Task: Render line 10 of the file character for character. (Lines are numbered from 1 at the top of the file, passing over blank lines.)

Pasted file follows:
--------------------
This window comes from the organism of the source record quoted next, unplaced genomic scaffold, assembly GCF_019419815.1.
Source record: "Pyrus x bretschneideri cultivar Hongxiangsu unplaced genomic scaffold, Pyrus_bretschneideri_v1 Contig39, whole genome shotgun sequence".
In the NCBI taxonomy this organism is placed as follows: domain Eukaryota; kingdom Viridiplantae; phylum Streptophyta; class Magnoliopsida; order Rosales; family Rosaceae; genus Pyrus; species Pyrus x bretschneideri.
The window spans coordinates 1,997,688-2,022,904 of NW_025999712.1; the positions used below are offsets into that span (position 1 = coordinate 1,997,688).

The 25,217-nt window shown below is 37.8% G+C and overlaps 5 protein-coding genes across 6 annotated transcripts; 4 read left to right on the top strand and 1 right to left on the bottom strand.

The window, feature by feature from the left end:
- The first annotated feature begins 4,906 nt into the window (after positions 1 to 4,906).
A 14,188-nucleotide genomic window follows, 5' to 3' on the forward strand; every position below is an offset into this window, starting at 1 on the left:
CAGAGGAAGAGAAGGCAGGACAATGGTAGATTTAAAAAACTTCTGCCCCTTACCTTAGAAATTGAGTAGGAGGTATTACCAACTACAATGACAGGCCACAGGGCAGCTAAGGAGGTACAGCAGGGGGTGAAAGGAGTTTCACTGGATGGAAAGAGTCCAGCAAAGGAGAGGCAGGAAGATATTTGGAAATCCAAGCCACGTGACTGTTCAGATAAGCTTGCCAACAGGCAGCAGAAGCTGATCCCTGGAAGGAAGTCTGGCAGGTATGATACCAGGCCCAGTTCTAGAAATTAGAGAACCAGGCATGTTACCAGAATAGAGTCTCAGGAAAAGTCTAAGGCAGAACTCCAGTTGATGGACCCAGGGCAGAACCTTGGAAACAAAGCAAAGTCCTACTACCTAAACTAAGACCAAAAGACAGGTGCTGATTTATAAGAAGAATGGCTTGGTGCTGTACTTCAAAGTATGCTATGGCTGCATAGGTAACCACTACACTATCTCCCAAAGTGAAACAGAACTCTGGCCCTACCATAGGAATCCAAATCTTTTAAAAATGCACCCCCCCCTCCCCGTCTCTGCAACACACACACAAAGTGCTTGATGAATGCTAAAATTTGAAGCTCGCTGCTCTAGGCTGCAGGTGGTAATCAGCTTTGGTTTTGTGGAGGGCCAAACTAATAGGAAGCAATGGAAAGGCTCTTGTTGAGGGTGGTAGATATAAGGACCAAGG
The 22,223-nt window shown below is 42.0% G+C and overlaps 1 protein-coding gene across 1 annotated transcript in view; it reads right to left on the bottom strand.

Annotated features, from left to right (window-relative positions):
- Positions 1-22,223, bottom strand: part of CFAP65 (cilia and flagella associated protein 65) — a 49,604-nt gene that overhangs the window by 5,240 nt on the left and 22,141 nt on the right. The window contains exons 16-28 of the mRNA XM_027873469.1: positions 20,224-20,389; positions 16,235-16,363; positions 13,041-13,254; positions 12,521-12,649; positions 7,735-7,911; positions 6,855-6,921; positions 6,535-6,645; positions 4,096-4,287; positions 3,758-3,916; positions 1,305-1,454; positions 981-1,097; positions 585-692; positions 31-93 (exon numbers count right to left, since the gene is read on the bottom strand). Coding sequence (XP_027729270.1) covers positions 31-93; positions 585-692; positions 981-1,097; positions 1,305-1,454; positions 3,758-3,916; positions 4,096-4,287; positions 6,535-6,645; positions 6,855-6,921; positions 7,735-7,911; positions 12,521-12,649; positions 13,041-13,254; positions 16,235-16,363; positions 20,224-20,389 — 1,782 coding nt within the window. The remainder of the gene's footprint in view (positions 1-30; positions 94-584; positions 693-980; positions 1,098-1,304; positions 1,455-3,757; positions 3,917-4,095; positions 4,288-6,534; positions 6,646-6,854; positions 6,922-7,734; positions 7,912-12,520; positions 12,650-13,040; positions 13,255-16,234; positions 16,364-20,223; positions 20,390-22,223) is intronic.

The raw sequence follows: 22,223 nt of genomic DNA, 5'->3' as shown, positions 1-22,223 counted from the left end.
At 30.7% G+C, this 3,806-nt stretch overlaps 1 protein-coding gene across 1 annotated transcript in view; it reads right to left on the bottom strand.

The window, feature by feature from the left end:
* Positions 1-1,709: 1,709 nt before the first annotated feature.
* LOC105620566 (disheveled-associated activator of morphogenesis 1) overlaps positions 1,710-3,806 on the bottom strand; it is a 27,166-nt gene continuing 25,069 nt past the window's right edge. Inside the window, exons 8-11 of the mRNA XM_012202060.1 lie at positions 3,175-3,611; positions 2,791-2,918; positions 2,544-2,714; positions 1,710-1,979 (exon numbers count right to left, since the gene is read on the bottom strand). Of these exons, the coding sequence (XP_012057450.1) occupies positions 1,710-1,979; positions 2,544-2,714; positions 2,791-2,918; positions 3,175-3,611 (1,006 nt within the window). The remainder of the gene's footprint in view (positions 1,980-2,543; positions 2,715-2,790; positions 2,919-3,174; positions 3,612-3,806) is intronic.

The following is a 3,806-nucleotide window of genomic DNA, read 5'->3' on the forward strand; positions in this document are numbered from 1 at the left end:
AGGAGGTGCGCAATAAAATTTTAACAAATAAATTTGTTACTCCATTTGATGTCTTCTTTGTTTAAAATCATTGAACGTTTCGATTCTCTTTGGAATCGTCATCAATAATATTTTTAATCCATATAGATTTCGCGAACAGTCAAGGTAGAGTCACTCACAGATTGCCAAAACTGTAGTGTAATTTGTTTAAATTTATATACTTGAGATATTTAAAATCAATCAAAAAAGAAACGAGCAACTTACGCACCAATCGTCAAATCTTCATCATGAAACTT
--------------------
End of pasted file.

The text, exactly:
The 22,223-nt window shown below is 42.0% G+C and overlaps 1 protein-coding gene across 1 annotated transcript in view; it reads right to left on the bottom strand.